SUBR chief student marshal sees ‘blessing and so much more’ in her academic achievements

Webster Parish native with perfect GPA to lead spring graduates

Southern University Baton Rouge (SUBR) student Arnedia Wallace is one step closer to fulfilling her dream of becoming a lawyer after receiving her bachelor of arts degree in political science Friday, May 13, 2016, during the University's spring commencement exercises in the F.G. Clark Activity Center.

The 22 year old from Dubberly, Louisiana has a 4.0 grade point average and served as chief student marshal for the 2016 spring class of nearly 600 candidates for degrees from SU Baton Rouge. Wallace was awarded a University Medal for her achievement during the graduation ceremony.

United States Congressman Cedric Richmond, who represents Louisiana's 2nd Congressional District in the U.S. House of Representatives, delivered the commencement address.

"I'm elated. Thankful. Grateful to God! Blessed and so much more" said the Webster Parish native on earning all A's during her undergraduate studies at SUBR.

The youngest of six children, Wallace graduated third in her class from Lakeside High School in Sibley, Louisiana in 2012, and was active in the school's honor society. She was senior class president, senior student of the year, and homecoming queen. An avid basketball player, Wallace also played varsity girl's basketball until her sophomore year in high school and was active in the Fellowship of Christian Athletes.  

As a SUBR Dolores Margaret Richard Spikes Honors College scholar, Wallace continued to excel academically, was active in campus activities, and engaged in scholarly work pursuing her undergraduate degree as a political science major.

"I chose political science because I have always been interested in understanding legislation and the inner workings of the government so I knew it would be the right fit for me," said the aspiring lawyer.

The top spring graduate was one of two SUBR undergraduate students from the Department of Political Science to attend the National Conference of Black Political Scientists in Jackson, Mississippi, March 16 -20, 2016. Showcasing her research in a student-dedicated poster session, Wallace presented, "An Issue in Race Relations Today: An Examination of the Disparity in Mass Incarceration and Policy Solutions."

Recently, the Honors College scholar won first place in the behavioral sciences category during research presentations at the 73rd Joint Annual Meeting of Beta Kappa Chi Scientific Honors Society and the National Institute of Science, April 6-9, 2016, in Hampton, Virginia. 

At SU, Wallace was a Thurgood Marshall Scholar and a Tom Joyner Book Scholar, was a member of the Beta Kappa Chi Scientific National Honors Society, and the SU Pre-law Society. She served as Pre-Law Society 2015-2016 president.

With a full compliment of extra-curricular involvement and professional development activity, Wallace completed an Honors College thesis for graduation, "An Analysis of Louisiana's Mass Incarceration and the Racial Disparities Within its System." She will receive an Honors College Medallion during commencement and a special citation on her diploma.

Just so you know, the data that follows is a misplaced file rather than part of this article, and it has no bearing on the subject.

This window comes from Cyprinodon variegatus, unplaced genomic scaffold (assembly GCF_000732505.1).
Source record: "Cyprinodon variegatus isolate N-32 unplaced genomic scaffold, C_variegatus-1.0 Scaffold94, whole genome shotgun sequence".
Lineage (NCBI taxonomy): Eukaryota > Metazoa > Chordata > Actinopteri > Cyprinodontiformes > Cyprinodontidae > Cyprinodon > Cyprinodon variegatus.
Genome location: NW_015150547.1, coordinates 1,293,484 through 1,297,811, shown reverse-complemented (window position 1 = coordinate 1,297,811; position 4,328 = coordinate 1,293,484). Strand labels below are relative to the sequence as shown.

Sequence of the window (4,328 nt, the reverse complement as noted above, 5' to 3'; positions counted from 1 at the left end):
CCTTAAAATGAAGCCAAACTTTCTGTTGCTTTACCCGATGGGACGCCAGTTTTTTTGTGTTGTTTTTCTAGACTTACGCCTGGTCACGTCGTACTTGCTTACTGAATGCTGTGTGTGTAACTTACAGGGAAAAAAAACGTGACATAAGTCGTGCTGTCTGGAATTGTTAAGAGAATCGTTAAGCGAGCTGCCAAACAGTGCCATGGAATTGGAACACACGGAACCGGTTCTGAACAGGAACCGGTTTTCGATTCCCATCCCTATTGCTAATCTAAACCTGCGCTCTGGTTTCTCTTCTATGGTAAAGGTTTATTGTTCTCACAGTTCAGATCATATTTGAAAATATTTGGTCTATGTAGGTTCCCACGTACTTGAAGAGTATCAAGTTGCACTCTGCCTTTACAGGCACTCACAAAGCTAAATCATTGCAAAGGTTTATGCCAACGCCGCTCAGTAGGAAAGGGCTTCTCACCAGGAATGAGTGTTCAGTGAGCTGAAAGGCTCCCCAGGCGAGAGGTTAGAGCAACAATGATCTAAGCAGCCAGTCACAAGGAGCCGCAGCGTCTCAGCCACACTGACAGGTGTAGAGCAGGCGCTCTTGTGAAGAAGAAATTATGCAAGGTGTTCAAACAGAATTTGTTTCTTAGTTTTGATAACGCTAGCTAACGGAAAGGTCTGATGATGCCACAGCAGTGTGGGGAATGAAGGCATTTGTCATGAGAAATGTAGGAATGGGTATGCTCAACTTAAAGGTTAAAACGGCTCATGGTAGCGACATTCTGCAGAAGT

A very focused and modest young woman, Wallace acknowledges several people who influenced her and helped her to advance on her educational journey.

At the top of her list are her parents Kenneth and Sharon Wallace and her godmother Darcelle East. Her father Kenneth is a Southern University Shreveport alumnus.

Wallace singled out Revathi Hines, Alphonse Jackson Professor of Political Science, as the professor who inspired and challenged her political science passion.

"Ms. Wallace has had an unending yearning to learn. Her ability to critically analyze complex theories and its applicability within the discipline of political science is commendable. I am so proud to serve as a mentor to this phenomenal young woman," said Hines.

While living in Baton Rouge, a deeply spiritual Wallace attended United Christian Faith Ministries, and credits its pastor Mark Ellis and his wife Mary Ellis as spiritual mentors.

"Finding myself through Christ, everything else became secondary. They [United Christian Faith Ministries and pastor and his wife] helped me come into my own spiritually," said Wallace.

The rising star from north Louisiana says she always wanted to be a lawyer.

"Honestly, I have always wanted to be a lawyer. So when I was in the eighth grade one of my teachers told me that Southern had the best law school in the state; and from then on I was sold," said Wallace.

The Spring 2016 SUBR chief student marshal has been accepted into the Southern University Law Center and will begin her studies there in the fall. Her interest is pursuing a career in corporate law with a focus on mergers and acquisitions.

"I've always been interested in putting things together and building something new from the ground up as a result of a new partnership," Wallace said.

For now, she will enjoy her summer, and during the fall semester merge her knowledge from her immense undergraduate study with her pursuit of a legal career.



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